The dichotomy of small town life is in this issue of The Lit, which comes across through the personal, intimate portraits and experiences. Identity is often viewed through a magnifying glass in small towns, because everyone knows everyone else’s business – or thinks they do. If you live somewhere beautiful, like Kelowna or Falmouth, no one ever leaves, and anonymity is a wistfully remembered luxury from your youth.

The tension within this issue is less on what a small town is, and more on what it does, how a place can make you feel. Does the individual choose the place, or does a place choose us? Read on reader, and decide for yourself.

Anna is a creative strategist, writer and publisher at The Literary Platform. She’s also co-director of the MA Creativity: Innovation and Business Strategy at the University of Exeter. Previously, Anna was a fiction editor at Simon & Schuster and co-founded the MA Publishing at Kingston University, among other things.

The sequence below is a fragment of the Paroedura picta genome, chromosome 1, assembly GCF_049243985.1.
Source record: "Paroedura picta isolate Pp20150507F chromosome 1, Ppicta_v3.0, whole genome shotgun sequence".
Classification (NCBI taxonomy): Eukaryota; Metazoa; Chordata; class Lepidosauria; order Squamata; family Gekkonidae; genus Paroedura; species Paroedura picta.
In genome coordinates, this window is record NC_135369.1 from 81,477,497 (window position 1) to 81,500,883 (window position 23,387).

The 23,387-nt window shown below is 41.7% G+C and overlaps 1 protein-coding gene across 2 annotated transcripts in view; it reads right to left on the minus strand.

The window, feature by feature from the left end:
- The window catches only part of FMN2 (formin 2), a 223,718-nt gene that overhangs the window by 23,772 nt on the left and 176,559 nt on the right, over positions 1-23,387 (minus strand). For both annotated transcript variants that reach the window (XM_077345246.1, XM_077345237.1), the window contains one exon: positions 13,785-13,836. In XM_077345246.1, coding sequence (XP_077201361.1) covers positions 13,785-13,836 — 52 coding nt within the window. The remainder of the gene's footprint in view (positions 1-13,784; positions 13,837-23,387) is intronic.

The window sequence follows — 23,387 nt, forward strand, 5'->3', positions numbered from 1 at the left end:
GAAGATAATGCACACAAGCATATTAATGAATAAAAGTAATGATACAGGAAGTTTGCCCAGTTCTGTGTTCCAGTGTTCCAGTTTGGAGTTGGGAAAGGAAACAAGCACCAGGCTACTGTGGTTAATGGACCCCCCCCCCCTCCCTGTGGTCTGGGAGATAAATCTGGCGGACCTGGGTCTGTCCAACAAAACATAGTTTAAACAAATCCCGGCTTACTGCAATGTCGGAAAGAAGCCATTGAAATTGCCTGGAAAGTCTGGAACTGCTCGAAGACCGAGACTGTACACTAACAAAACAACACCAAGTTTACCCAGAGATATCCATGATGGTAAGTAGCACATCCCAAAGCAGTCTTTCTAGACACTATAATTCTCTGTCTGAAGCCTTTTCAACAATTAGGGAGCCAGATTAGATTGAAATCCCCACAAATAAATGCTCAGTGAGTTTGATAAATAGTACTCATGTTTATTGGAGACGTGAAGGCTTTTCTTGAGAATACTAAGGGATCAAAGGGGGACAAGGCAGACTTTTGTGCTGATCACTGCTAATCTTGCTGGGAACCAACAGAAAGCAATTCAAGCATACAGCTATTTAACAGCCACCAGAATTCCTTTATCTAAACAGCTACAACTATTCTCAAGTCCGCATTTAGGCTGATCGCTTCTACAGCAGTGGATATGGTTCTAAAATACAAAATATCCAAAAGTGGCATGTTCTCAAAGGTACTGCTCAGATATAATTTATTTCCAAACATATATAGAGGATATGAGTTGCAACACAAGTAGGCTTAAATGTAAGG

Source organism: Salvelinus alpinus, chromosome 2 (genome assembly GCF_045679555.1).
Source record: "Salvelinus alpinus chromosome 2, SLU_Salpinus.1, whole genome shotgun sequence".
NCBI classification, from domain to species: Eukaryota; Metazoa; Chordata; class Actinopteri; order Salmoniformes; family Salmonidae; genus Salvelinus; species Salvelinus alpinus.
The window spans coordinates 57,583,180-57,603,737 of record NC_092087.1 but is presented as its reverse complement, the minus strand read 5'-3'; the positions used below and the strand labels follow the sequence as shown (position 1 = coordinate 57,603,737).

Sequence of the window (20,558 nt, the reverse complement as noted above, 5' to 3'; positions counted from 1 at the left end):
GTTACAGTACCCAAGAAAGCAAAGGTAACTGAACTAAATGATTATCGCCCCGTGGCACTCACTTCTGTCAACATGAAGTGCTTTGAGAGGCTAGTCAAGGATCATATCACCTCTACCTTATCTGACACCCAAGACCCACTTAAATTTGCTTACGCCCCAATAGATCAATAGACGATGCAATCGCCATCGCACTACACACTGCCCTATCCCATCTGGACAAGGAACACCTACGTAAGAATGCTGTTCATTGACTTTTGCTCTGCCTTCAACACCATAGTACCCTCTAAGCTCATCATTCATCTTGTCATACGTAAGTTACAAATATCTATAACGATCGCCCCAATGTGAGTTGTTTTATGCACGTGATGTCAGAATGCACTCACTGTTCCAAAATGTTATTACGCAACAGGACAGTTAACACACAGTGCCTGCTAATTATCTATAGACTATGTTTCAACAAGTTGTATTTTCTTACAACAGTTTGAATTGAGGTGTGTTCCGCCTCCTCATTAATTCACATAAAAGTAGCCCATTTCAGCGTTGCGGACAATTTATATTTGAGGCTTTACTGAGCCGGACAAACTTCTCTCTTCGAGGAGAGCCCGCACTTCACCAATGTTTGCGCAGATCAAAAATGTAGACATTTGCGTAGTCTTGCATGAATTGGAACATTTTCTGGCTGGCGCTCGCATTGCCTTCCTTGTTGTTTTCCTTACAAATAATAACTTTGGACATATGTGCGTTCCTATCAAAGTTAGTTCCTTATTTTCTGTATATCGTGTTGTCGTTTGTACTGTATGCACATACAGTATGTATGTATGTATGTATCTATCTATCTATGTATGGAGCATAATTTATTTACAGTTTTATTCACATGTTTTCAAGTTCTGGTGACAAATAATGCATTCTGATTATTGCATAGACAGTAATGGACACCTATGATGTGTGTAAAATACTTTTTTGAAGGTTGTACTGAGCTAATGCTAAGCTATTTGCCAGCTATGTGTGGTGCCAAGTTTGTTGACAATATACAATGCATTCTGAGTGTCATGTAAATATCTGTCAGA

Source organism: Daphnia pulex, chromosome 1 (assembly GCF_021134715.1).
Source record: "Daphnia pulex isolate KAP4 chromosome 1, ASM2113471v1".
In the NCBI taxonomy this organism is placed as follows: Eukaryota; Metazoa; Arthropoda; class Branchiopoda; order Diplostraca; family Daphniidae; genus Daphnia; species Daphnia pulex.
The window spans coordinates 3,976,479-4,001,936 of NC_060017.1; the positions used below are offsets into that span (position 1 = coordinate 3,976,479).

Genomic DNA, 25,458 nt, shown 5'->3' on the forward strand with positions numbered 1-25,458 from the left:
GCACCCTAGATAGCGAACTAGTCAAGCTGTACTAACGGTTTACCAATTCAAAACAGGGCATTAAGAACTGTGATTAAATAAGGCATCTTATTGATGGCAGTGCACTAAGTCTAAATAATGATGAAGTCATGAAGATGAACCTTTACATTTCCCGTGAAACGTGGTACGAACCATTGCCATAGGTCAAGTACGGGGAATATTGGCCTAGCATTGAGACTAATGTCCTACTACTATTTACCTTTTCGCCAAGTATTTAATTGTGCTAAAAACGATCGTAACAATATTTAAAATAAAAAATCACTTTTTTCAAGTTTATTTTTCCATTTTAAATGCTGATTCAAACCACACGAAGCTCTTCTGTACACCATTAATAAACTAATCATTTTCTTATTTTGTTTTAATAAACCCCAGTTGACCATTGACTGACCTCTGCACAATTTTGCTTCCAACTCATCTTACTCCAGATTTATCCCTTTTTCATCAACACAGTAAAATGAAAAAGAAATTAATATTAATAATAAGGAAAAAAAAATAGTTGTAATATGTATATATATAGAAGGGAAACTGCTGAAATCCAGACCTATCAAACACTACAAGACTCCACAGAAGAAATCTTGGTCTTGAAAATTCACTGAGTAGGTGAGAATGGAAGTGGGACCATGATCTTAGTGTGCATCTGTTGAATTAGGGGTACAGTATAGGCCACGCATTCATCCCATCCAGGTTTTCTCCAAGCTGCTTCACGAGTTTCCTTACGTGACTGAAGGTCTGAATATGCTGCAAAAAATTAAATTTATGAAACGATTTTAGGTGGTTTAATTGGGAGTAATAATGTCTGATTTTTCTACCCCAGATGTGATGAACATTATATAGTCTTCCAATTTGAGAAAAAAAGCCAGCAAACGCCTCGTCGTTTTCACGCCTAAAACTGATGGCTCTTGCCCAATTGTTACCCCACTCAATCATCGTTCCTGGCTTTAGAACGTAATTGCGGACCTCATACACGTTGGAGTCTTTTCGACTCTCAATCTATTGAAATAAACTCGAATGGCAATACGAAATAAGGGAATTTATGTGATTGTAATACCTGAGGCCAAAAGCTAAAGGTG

Michael V. Smith is a writer, performer, filmmaker, and full Professor teaching Creative Writing in the interdisciplinary department of Creative Studies at UBC’s Okanagan campus in Kelowna, BC. Smith is an MFA grad from UBC’s Creative Writing program (1998). Smith’s most recent project is The Floating Man, a feature documentary in which Smith ‘bares all’ to examine his gender construction, using his visual art and performance practice to examine a lifetime of untrue stories about his body.